Now, there are lots and lots of bad query examples on the internet. Stop by Query Shark for just one small sampling. I'm not here to reiterate the many, many common mistakes newbie queriers will make. Instead, I want to explore some of the deeper mistakes. The ones that don't seem like mistakes at the time. Like describing your story wrong.

Take, for example, a little international bestseller like Harry Potter and the Sorcerer's Stone.

I have no way of knowing how JK Rowling queried Harry Potter, but she was rejected, so we can assume that, like all of us, she didn't immediately hook every single agent she queried. Even if she used the blurb below, we can assume she would have faced rejection, but let's pretend that the blurb drawn up by the Scholastic marketing team is the blurb she used in her query, huh?

This is the front flap blurb in my copy:
Harry Potter has never been the star of a Quidditch team, scoring points while riding a broom far above the ground. He knows no spells, has never helped to hatch a dragon, and has never worn a cloak of invisibility.
All he knows is a miserable life with the Dursleys, his horrible aunt and uncle, and their abominable son, Dudley--a great big swollen spoiled bully. Harry's room is a tiny closet at the foot of the stairs, and he hasn't had a birthday party in eleven years.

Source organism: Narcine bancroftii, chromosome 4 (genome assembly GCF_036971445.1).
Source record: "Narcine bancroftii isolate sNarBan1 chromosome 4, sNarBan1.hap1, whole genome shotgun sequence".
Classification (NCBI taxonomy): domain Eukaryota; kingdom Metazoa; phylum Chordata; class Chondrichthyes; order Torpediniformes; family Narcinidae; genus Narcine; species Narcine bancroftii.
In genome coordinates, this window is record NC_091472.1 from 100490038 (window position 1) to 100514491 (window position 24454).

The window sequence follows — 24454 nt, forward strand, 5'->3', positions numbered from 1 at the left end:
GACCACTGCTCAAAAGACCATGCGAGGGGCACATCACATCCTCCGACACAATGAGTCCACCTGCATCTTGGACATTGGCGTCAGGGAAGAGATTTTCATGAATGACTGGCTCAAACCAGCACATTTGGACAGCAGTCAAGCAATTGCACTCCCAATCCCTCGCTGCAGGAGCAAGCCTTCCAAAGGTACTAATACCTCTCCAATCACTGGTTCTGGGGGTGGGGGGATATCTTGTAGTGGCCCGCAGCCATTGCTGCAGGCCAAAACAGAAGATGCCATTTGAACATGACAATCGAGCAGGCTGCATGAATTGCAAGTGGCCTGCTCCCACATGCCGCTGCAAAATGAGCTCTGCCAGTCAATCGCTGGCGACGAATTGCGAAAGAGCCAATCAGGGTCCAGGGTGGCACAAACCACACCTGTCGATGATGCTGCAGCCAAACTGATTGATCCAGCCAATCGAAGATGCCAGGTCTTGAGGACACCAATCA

But all of that is about to change when a mysterious letter arrives by owl messenger: a letter with an invitation to an incredible place that Harry--and anyone who reads about him--will find unforgettable.
For it's there that he finds not only friends, aerial sports, and magic in everything from classes to meals, but a great destiny that's been waiting for him... if Harry can survive the encounter.
Can you think what this might have been like in the hands of someone who hasn't been trained in marketing? Have you thought about how you would write a bad blurb for Harry Potter?

Consider if you knew nothing about the book except this:
Twelve-year-old Harry Potter is the Boy Who Lived... but he doesn't know it. Oh, he knows he's alive, of course, but he has no idea that he is the only survivor of a terrible evil. He thinks his parents were killed by a car accident, a fiction his horrible "muggle" relatives are eager to promote. They hate all things dealing with the magical world to which Harry truly belongs.
Then one day a mysterious letter arrives, and his uncle panics, going to extreme lengths to prevent Harry from reading it--or any of the hundreds that follow. Harry does his best, but can never read more than the strange green address on the front. He doesn't know that his life is about to change. That he is about to discover a powerful heritage... at a magical school called Hogwarts.